Jan. 22 was supposed to be Filibuster Reform Day. At the start of this year, the Senate opened for business, but did not adjourn, a gimmick that allows its “first day” to extend indefinitely. Senate Democrats opted for this procedural sleight of hand because only on this so-called first day could a simple, 51-seat majority of the Senate pass a rules package. There were probably 51 Democrats ready to pass filibuster reform. “Reform of the rules will be front and center when we return,” said New Mexico Sen. Tom Udall back on Jan. 3. Writing at the same time, Ezra Klein said, “Reformers tell me that the expected deadline is Jan. 22, or thereabouts.”
Key word: thereabouts. Democrats now say that the reform vote will happen “soon”—probably Jan. 23, but let’s not get carried away. The sticking point is a possible compromise, the brainchild of a “Group of Eight” led by Sen. Carl Levin and Sen. John McCain that could attract Republican votes. It wouldn’t give the Democrats everything they want—it wouldn’t force senators to filibuster by actually standing up and talking until their voices or bladders give out. But it would keep Democrats from using the “nuclear option” of a majority vote, and Republicans have sworn holy, unending warfare if the Democrats go there. (Hence the “nuclear” branding. Reformers call this the “constitutional” option, which is not wrong, but opponents say it’ll bring on mutually assured destruction.)
It’s the World’s Greatest Deliberative Body engaging in pretty simple game theory. If Harry Reid and Mitch McConnell can’t agree on a reform package, Reid would “move forward” and go nuclear. The diehards, led by Udall and Oregon Sen. Jeff Merkley, keep claiming they have the 51 votes for reform. The most compromise-friendly members of the conference are with them.
“I am deeply frustrated with our inability to legislate,” said Delaware Sen. Chris Coons. “Deeply. And I’m willing to take unprecedented action because of that.”
“That’s all I want to do, just talk,” said Montana Sen. Jon Tester. “We do that, and I’m happy as a clam.”
But the anti-nuclear holdouts can’t say they have the votes for a compromise. They’re hoping that a Reid-McConnell deal can emerge, and that everyone will buy it and the Senate will become a less horrible place to work.
“I think they’re making progress,” said McCain. “I’m very hopeful. The model that they’re using is our recommendations, and I hope it works.”
And they’re hopeful because of the overlap between Merkley-Udall and Levin-McCain. Both plans limit the time needed to debate nominees after a filibuster is broken, from 30 hours to two hours. (The Levin-McCain plan keeps the marathon time for important nominees.) Both plans would end the filibuster on the motion to proceed. Reid, reportedly, has taken those ideas and added one that basically flips the responsibility for filibustering. Right now, to reach cloture, the majority needs to put together 60 votes. The new idea (credited to Sen. Al Franken) would put the onus on the minority to find 41 “no” votes. That, swear reformers, would prevent the current practice of delaying bills or nominees for months, holding the vote, and finding that there were only a dozen or so senators who actually cared enough to block it.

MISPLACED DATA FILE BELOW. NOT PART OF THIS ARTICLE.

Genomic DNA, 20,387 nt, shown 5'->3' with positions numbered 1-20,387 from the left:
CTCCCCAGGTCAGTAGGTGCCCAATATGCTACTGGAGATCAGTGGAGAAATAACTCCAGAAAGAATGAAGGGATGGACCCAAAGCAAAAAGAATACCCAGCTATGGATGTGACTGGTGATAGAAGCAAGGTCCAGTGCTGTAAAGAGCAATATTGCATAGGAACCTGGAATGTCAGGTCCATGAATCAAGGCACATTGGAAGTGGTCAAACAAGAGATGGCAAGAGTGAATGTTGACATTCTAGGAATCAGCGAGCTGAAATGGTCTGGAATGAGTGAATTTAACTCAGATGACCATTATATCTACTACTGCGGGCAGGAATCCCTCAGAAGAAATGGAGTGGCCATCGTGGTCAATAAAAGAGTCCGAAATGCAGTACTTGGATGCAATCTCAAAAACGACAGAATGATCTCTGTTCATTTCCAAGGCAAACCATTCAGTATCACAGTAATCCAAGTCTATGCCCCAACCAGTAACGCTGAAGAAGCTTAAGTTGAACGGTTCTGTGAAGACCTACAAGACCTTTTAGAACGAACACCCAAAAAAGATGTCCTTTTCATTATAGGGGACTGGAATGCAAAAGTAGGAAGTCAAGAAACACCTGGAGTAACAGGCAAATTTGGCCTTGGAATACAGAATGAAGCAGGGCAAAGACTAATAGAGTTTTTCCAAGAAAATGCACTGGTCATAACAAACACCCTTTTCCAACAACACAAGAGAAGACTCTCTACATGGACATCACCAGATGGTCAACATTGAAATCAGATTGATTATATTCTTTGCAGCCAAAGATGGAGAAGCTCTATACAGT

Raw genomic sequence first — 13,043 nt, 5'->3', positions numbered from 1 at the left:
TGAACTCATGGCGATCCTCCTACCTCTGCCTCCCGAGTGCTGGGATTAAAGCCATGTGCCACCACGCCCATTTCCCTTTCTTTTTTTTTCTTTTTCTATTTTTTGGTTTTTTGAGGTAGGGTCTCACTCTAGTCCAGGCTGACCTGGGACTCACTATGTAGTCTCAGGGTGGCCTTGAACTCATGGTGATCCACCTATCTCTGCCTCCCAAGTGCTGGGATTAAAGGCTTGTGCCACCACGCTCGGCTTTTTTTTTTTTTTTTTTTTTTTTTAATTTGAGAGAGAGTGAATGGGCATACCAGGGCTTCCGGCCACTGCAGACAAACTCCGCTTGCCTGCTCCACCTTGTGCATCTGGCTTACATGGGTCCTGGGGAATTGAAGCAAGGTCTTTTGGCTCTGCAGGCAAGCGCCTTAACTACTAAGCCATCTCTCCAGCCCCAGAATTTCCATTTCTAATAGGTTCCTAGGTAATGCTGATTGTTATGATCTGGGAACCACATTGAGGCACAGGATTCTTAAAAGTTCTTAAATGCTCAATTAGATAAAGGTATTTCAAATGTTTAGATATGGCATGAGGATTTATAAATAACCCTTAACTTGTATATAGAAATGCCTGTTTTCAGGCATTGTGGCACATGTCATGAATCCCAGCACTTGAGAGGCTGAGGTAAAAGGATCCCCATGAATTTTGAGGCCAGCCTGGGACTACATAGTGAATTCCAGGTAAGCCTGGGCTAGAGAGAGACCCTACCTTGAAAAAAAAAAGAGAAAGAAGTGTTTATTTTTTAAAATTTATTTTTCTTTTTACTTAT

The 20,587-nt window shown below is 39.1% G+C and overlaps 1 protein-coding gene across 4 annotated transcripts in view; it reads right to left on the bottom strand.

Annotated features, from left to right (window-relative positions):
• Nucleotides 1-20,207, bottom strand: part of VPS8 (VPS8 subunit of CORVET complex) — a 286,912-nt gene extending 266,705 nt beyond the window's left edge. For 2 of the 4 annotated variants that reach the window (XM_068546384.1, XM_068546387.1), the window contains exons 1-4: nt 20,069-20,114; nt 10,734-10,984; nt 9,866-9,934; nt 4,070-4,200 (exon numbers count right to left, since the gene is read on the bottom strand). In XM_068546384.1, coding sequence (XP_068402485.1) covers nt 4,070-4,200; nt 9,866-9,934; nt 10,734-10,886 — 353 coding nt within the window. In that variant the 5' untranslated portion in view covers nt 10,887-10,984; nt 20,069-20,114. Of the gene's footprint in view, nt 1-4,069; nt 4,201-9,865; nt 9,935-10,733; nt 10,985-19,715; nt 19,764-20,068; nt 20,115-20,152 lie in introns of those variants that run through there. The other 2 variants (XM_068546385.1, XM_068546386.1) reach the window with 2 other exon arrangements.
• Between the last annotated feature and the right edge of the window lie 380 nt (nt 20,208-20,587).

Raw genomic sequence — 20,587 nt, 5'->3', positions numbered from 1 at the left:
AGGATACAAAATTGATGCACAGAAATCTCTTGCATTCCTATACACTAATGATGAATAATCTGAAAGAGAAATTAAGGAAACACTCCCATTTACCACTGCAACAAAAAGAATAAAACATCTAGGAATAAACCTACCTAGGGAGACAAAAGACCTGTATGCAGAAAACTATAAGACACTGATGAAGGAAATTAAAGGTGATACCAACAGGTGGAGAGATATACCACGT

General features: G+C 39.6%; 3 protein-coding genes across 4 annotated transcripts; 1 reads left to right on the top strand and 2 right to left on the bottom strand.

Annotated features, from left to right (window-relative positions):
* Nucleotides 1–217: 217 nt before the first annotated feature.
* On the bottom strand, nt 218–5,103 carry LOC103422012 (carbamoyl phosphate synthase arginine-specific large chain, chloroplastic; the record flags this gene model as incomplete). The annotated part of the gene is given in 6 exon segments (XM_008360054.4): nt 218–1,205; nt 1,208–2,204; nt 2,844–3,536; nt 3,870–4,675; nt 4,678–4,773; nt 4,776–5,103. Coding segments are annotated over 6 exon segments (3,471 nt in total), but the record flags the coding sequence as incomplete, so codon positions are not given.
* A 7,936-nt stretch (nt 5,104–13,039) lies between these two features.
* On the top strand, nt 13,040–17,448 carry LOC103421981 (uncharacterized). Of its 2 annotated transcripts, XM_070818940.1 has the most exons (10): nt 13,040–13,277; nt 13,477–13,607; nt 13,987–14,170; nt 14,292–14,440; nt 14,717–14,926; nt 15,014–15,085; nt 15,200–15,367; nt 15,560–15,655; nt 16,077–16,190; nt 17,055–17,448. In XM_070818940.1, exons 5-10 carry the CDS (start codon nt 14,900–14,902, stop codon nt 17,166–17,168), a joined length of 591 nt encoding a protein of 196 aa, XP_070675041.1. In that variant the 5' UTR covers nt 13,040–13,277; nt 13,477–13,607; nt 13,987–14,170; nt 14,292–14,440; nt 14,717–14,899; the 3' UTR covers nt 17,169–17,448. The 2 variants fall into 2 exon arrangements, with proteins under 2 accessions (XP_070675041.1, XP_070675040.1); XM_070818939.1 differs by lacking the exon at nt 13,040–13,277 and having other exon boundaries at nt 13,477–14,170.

There are only four or five Democratic senators still seen as holdouts, believers in either the old filibuster system or skeptics of the nuclear option. They don’t hate this 41-vote idea. “I like that,” said Levin on Tuesday, as he walked into the meeting where Democrats would talk over their options. “I’d love to be able to do that.” As he left the room, Arkansas Sen. Mark Pryor wondered “how much traction” the 41-vote idea has, but said he’d “look at it”—an open-ended musing he hasn’t made about any other reform idea.
The problem, ironically enough, is the vote count. The McCain-Levin “Group of Eight” is now a Group of Seven. The eighth member, Arizona’s Jon Kyl, retired in 2012. His successor, Sen. Jeff Flake, has told me he’s skeptical of most filibuster reform ideas. When I asked Levin whether the compromise-ready Republicans could bring along enough votes to pass this reform, he demurred.
“I assume that they’re making the same arguments we are,” he said. “The question is: What do the leaders do? It’s really in their hands. Our recommendation was really to the leaders. We haven’t been on the floor, you’ll notice, making our arguments. We circulated them, they’re public, we had a press conference, and we’re telling them we hope you can take this, we think there’s value in it, and you can use this as a basis for a bipartisan compromise.”
But the only reason Republicans are talking compromise is that they fear a Democratic “nuclear option.” Merkley and his allies have counted votes, hard votes, and the compromisers haven’t.
“I think switching from 60 to 41 would be very valuable,” said Merkley after the Democrats’ strategy luncheon. But there remained “two paths” forward, and one of them was his plan. “That’s kind of the gold standard. Sometimes you have to settle for the silver standard or the bronze standard, but I still advocate for the gold standard.”
Merkley had used the Democrats’ lunch meeting to advocate it. “I started with what the president said yesterday,” he said. “If we’re going to do our part, as the government, with the issues lying before us, we cannot start with that kind of paralysis.”
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